The Nup155-mediated organisation of inner nuclear membrane proteins is independent of Nup155 anchoring to the metazoan nuclear pore complex
Journal article, 2012
The nuclear envelope (NE), an important barrier between the nucleus and the cytoplasm, is composed of three structures: the outer nuclear membrane, which is continuous with the ER, the inner nuclear membrane (INM), which interfaces with chromatin, and nuclear pore complexes (NPCs), which are essential for the exchange of macromolecules between the two compartments. The NPC protein Nup155 has an evolutionarily conserved role in the metazoan NE formation; but the in vivo analysis of Nup155 has been severely hampered by the essential function of this protein in cell viability. Here, we take advantage of the hypomorphicity of RNAi systems and use a combination of protein binding and rescue assays to map the interaction sites of two neighbouring NPC proteins Nup93 and Nup53 on Nup155, and to define the requirements of these interactions in INM protein organization. We show that different parts of Drosophila Nup155 have distinct functions: the Nup155 beta-propeller anchors the protein to the NPC, whereas the alpha-solenoid part of Nup155 is essential for the correct localisation of INM proteins lamin-B receptor (LBR) and otefin. Using chromatin extracts from semisynchronized cells, we also provide evidence that the Nup155 alpha-solenoid has a chromatin-binding activity that is stronger at the end of mitosis. Our results argue that the role of Nup155 in INM protein localisation is not mediated through the NPC anchoring activity of the protein and suggest that regions other than Nup155 beta-propeller are necessary for the targeting of proteins to the INM.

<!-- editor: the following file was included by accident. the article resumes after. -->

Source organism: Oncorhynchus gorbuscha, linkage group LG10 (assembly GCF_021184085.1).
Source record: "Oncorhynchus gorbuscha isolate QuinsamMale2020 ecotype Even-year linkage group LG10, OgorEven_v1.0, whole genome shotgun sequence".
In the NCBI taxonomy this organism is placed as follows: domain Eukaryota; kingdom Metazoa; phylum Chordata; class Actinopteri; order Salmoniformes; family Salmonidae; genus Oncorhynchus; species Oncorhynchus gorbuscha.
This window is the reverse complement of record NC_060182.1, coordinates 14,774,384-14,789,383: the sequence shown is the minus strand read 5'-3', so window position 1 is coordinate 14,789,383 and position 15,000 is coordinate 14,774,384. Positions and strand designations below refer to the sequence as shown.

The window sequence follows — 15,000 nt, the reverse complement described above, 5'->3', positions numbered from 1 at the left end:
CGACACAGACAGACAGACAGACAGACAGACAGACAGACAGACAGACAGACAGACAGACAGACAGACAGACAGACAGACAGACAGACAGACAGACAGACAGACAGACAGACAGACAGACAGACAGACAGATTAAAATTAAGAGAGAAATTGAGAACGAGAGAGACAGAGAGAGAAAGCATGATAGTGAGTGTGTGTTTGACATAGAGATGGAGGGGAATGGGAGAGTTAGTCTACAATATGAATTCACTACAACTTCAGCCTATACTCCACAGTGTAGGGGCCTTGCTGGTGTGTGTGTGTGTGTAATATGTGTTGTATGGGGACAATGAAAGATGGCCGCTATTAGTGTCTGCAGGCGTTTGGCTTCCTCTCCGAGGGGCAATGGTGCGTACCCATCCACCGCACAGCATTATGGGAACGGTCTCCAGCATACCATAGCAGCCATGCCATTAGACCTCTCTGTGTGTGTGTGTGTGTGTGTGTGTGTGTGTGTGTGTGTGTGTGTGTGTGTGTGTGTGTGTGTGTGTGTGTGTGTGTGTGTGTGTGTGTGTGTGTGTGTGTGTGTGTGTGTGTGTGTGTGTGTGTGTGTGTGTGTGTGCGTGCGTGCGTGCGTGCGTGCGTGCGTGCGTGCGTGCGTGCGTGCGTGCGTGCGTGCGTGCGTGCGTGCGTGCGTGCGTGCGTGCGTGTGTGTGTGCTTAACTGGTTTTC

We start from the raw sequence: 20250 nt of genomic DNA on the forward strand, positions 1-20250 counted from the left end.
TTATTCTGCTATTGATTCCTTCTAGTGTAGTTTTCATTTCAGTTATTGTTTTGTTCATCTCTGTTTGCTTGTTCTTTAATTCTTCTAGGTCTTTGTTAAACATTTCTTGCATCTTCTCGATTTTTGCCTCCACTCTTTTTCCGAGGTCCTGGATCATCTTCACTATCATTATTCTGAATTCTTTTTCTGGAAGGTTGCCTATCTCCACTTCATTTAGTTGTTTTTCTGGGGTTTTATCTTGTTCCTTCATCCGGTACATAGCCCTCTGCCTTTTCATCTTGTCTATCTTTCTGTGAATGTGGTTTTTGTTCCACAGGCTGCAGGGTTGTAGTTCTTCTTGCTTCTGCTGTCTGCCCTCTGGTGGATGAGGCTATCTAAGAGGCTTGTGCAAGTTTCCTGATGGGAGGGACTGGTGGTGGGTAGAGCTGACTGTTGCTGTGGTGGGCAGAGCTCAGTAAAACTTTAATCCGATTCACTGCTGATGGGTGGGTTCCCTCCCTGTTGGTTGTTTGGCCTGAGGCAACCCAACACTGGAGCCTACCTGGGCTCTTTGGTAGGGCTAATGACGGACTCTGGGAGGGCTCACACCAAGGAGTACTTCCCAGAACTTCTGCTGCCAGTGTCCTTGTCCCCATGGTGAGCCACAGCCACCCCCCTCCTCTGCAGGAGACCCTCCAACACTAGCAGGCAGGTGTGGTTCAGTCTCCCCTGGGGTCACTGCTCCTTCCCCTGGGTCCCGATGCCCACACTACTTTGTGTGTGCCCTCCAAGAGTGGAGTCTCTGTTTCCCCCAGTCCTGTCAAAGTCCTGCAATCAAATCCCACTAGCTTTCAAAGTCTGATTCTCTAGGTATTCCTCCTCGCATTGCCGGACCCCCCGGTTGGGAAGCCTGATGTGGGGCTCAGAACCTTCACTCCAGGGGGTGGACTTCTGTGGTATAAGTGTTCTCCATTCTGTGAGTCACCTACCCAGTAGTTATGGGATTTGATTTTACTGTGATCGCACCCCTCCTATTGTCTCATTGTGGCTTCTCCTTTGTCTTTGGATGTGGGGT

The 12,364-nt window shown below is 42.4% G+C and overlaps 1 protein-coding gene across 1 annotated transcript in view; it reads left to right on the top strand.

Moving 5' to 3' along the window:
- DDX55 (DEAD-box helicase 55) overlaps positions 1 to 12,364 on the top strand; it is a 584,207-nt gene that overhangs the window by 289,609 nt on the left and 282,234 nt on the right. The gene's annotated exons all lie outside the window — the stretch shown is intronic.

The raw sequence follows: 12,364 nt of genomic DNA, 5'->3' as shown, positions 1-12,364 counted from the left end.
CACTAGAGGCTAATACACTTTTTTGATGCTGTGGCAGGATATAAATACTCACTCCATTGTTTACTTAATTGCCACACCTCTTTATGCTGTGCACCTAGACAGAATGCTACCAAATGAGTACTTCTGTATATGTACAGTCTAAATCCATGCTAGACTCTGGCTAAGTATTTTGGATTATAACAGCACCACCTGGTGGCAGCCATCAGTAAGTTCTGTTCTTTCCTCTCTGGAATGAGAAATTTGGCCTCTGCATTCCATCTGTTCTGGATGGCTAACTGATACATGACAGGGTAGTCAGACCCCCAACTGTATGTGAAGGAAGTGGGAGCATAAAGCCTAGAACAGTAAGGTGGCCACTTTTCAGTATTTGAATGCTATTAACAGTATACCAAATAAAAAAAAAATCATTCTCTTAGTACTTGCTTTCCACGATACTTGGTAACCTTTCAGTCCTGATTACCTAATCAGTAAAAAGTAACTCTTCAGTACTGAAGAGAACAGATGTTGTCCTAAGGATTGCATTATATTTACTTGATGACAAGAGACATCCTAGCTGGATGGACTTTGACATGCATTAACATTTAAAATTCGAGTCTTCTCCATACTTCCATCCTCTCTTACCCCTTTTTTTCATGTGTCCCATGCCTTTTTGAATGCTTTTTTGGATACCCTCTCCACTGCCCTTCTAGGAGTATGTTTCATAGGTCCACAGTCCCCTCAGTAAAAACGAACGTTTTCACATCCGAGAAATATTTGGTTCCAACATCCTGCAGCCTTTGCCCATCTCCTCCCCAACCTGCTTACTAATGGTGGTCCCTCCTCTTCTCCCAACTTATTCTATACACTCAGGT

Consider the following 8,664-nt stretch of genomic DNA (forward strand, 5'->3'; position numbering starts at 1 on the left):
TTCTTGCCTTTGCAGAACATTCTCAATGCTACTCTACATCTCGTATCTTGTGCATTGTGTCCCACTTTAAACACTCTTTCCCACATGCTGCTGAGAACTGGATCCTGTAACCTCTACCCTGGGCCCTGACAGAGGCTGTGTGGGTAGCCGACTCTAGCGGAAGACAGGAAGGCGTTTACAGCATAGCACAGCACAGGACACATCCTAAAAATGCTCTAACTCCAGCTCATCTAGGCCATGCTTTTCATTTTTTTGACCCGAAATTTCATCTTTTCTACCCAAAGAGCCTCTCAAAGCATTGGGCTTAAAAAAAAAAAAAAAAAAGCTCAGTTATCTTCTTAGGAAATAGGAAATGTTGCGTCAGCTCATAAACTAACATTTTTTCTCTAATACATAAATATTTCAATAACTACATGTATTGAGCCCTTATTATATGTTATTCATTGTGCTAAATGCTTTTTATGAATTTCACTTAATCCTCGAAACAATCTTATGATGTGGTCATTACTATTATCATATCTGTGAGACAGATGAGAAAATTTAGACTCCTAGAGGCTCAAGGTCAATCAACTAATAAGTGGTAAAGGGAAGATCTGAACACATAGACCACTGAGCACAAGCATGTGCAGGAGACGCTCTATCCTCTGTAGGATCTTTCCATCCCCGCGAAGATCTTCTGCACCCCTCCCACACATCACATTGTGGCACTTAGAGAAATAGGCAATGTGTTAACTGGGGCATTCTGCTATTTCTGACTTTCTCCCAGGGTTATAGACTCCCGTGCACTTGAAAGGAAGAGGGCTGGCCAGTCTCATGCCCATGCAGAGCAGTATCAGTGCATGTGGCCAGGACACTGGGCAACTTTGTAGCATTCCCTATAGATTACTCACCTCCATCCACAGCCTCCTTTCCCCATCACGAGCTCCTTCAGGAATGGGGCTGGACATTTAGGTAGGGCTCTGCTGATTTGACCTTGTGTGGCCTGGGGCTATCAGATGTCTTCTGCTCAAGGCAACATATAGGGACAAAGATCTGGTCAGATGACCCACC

Inner nuclear membrane